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INVENTORY AND STOCK VALIDITY

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INVENTORY AND STOCK VALIDITY

An inventory is a method of verifying the accuracy of, or reconciling the difference between, receipt and expenditure transactions. Inventories verify that stocks are maintained at allowance levels and are accurately recorded on the stock record cards. Ideally, each command should seek to achieve a 100 percent stock validity on each inventory conducted. This is accomplished by accurate and timely posting of receipts and expenditures to the stock record cards.

Results of inventories are reported to the COMOMAG each month, and a stock validity of 90 percent is acceptable. Anything less than this percentage must be reported with the reasons for the

Figure 2-16-Ammunition Lot/Location Card (Green) (NAVSUP Form 1297).

 

Figure 2-17.-Ammunition Serial/Location Card (Blue) (NAVSUP Form 1356).

unacceptable validity and with corrective actions taken to remedy the situation.

A physical inventory of 100 percent of on-hand stock must be completed each year. In addition to that requirement and to the below-listed inventories, a complete inventory of any item is held each time there is an issue or a receipt of that item. The results of this inventory are noted in the upper-right corner of the receipt document or in block 11 of DD Form 1250-1. When the transaction is posted to the stock record card, the inventory is verified.

Inventory Types

The term inventory refers to the quantity of on-hand stock that is maintained on the stock record cards. A physical inventory of these items is required for proper inventory control. Other goals that should be accomplished during an inventory are as follows:

1. Reconcile differences between the actual count and the stock record count.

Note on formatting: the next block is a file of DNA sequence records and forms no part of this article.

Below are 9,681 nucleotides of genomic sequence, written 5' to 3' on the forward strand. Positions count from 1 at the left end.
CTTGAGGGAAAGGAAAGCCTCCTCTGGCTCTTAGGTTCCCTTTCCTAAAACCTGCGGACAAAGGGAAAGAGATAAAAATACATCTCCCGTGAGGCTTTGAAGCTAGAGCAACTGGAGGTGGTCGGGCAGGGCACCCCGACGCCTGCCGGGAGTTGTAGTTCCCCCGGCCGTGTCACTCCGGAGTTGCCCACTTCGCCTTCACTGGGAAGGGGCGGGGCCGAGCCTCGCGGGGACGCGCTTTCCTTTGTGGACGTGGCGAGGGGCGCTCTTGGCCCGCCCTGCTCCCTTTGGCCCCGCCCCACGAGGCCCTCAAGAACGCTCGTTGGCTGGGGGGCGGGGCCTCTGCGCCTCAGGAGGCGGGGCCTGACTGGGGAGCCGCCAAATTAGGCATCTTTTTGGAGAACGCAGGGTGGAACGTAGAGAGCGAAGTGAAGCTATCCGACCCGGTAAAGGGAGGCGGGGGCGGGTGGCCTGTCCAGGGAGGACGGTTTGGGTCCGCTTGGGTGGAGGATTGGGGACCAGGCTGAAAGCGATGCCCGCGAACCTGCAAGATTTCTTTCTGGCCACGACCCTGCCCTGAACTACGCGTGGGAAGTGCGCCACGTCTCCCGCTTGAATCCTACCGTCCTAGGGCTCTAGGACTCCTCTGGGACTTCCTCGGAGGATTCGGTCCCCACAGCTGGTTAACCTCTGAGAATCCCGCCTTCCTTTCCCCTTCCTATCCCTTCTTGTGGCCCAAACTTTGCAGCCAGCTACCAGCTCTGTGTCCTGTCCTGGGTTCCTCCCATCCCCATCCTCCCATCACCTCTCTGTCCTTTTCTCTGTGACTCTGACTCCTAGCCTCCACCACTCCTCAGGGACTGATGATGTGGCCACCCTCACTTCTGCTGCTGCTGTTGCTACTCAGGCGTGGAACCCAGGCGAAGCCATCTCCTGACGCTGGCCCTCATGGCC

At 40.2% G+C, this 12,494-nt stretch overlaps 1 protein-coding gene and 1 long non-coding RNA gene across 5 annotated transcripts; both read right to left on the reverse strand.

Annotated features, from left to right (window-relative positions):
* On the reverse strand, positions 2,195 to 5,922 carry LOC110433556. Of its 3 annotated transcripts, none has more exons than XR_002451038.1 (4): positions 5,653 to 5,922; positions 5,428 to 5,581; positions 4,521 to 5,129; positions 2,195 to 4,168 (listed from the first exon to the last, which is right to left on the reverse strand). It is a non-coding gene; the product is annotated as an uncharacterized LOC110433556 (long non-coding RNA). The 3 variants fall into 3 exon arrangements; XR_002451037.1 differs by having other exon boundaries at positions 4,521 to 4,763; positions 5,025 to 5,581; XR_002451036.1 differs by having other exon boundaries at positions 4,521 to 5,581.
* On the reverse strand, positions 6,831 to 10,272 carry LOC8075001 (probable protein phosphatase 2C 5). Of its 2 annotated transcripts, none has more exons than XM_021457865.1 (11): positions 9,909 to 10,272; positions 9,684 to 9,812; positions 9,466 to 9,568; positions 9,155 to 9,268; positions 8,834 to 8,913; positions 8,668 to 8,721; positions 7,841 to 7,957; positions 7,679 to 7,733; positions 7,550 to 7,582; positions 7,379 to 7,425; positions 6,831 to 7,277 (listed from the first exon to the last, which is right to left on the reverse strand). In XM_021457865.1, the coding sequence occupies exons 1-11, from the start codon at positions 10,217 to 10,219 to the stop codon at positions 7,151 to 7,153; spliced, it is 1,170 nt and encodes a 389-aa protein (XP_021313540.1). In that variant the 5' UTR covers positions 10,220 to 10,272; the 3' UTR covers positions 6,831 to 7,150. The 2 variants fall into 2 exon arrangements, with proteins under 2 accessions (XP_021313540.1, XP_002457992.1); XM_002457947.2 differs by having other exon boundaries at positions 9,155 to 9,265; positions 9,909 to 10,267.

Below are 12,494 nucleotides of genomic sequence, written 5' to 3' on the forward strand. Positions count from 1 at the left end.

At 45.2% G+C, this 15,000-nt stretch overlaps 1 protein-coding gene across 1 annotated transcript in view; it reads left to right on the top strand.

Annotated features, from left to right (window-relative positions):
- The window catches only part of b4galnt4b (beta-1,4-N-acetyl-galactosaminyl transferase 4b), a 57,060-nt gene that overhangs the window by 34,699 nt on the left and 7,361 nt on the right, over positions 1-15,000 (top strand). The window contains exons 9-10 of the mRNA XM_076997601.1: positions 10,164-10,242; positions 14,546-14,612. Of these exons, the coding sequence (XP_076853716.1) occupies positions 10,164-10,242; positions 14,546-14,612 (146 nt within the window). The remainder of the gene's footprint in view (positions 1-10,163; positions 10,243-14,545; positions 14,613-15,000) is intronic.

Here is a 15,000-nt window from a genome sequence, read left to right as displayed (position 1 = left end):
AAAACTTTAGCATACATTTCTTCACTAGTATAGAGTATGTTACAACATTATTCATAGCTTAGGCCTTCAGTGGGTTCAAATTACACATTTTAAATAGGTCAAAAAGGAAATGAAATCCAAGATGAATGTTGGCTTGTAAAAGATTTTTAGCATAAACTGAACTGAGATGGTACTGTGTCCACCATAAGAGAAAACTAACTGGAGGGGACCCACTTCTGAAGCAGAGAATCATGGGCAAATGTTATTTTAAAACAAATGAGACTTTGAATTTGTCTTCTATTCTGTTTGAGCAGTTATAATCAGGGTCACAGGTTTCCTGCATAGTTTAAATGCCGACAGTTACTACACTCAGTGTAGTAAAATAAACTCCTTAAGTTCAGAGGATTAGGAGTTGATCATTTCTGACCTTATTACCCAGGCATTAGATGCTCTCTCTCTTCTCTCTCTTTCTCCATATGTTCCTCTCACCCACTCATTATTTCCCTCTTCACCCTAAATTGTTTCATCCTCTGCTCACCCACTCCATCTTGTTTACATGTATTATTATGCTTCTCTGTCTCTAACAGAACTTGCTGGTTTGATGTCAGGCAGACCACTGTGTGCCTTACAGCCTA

2. Stop reoccurring discrepancies by effecting controls.

3. Determine stock deficiencies that require corrective action.

4. Ensure that material is correctly identified.

5. Ensure that material is properly stowed, packaged, and preserved.

The rest of this section describes some of the inventories you will be involved with at your command.

RANDOM-SAMPLE INVENTORY.- Ran­dom-sample inventories are used to verify previously conducted inventories, such as the monthly one­twelfth inventory. In the main random-sample inventory, all items in stock are eligible to be counted and must have an equal chance of being selected. The initial item is selected from the first 20 cards and then every 20th card thereafter. In other words, if you pick the 15th item, then after that you pick the 35th, the 55th, the 75th, etc.

SELECTED-ITEM INVENTORY.- The selected-item inventory is designed to be used on certain fast-moving or frequently demanded items. It tests the readiness of the supply department by ensuring that there are sufficient quantities of material to build up your command's weapons.

MONTHLY ONE-TWELFTH INVENTORY.- The monthly one-twelfth inventory is accomplished by preparing inventory cards and dividing them by 12 equal sections. One of these sections is used to complete the inventory each month. You must remember to update the inventory cards as items are added to or deleted from your command's allowance.

Inventory Records

Once the inventory has been completed, all efforts must be made to correct any discrepancies before recording the results of the inventory. The results are posted to the stock record cards in red ink, and all records are maintained.

Material Lost or Gained by Inventory

When a physical count of material shows a quantity difference between the stock record card and the actual count, it is called either a loss by inventory (LBI) or a gain by inventory (GBI). A loss or a gain must be reviewed carefully to ensure that the suspected loss or gain is valid and that later inventories will not show the count difference to be the same as the loss or the gain made in a previous inventory.

Once the loss or the gain has been verified and has been considered a minor difference, an adjustment NAVSUP Form 1250 is prepared in accordance with NAVSUP P-485, and the quantity difference is then posted to the stock record card. If it is decided that there is a major difference, it must be determined if the material is to be reported on an M-L-S-R government property report or is to be surveyed.



   


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